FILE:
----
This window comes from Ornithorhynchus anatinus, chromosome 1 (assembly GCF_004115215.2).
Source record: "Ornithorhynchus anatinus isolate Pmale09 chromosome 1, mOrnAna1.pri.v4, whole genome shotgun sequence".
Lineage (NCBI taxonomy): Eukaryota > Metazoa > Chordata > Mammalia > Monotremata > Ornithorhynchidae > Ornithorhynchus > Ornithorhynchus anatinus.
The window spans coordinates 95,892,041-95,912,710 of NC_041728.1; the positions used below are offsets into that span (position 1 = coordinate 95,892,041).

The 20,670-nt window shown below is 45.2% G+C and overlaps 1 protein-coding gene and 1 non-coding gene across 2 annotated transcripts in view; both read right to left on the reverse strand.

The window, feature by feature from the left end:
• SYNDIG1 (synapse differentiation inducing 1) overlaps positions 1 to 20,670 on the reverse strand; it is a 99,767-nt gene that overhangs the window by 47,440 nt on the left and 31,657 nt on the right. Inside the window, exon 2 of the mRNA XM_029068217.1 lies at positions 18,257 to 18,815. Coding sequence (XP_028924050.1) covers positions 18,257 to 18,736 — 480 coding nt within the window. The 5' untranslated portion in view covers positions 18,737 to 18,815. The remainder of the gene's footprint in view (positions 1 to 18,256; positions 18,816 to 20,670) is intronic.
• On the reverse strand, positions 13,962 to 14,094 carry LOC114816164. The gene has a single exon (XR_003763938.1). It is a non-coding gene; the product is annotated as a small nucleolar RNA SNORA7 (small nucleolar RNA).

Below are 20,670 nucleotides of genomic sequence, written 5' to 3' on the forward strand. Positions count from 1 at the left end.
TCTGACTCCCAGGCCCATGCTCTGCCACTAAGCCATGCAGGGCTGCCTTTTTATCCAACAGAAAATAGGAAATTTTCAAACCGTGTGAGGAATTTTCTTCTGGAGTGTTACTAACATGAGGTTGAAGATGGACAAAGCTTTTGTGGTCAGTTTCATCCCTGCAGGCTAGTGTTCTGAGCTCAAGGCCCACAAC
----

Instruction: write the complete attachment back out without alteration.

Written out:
This window comes from Ornithorhynchus anatinus, chromosome 1 (assembly GCF_004115215.2).
Source record: "Ornithorhynchus anatinus isolate Pmale09 chromosome 1, mOrnAna1.pri.v4, whole genome shotgun sequence".
Lineage (NCBI taxonomy): Eukaryota > Metazoa > Chordata > Mammalia > Monotremata > Ornithorhynchidae > Ornithorhynchus > Ornithorhynchus anatinus.
The window spans coordinates 95,892,041-95,912,710 of NC_041728.1; the positions used below are offsets into that span (position 1 = coordinate 95,892,041).

The 20,670-nt window shown below is 45.2% G+C and overlaps 1 protein-coding gene and 1 non-coding gene across 2 annotated transcripts in view; both read right to left on the reverse strand.

The window, feature by feature from the left end:
• SYNDIG1 (synapse differentiation inducing 1) overlaps positions 1 to 20,670 on the reverse strand; it is a 99,767-nt gene that overhangs the window by 47,440 nt on the left and 31,657 nt on the right. Inside the window, exon 2 of the mRNA XM_029068217.1 lies at positions 18,257 to 18,815. Coding sequence (XP_028924050.1) covers positions 18,257 to 18,736 — 480 coding nt within the window. The 5' untranslated portion in view covers positions 18,737 to 18,815. The remainder of the gene's footprint in view (positions 1 to 18,256; positions 18,816 to 20,670) is intronic.
• On the reverse strand, positions 13,962 to 14,094 carry LOC114816164. The gene has a single exon (XR_003763938.1). It is a non-coding gene; the product is annotated as a small nucleolar RNA SNORA7 (small nucleolar RNA).

Below are 20,670 nucleotides of genomic sequence, written 5' to 3' on the forward strand. Positions count from 1 at the left end.
TCTGACTCCCAGGCCCATGCTCTGCCACTAAGCCATGCAGGGCTGCCTTTTTATCCAACAGAAAATAGGAAATTTTCAAACCGTGTGAGGAATTTTCTTCTGGAGTGTTACTAACATGAGGTTGAAGATGGACAAAGCTTTTGTGGTCAGTTTCATCCCTGCAGGCTAGTGTTCTGAGCTCAAGGCCCACAAC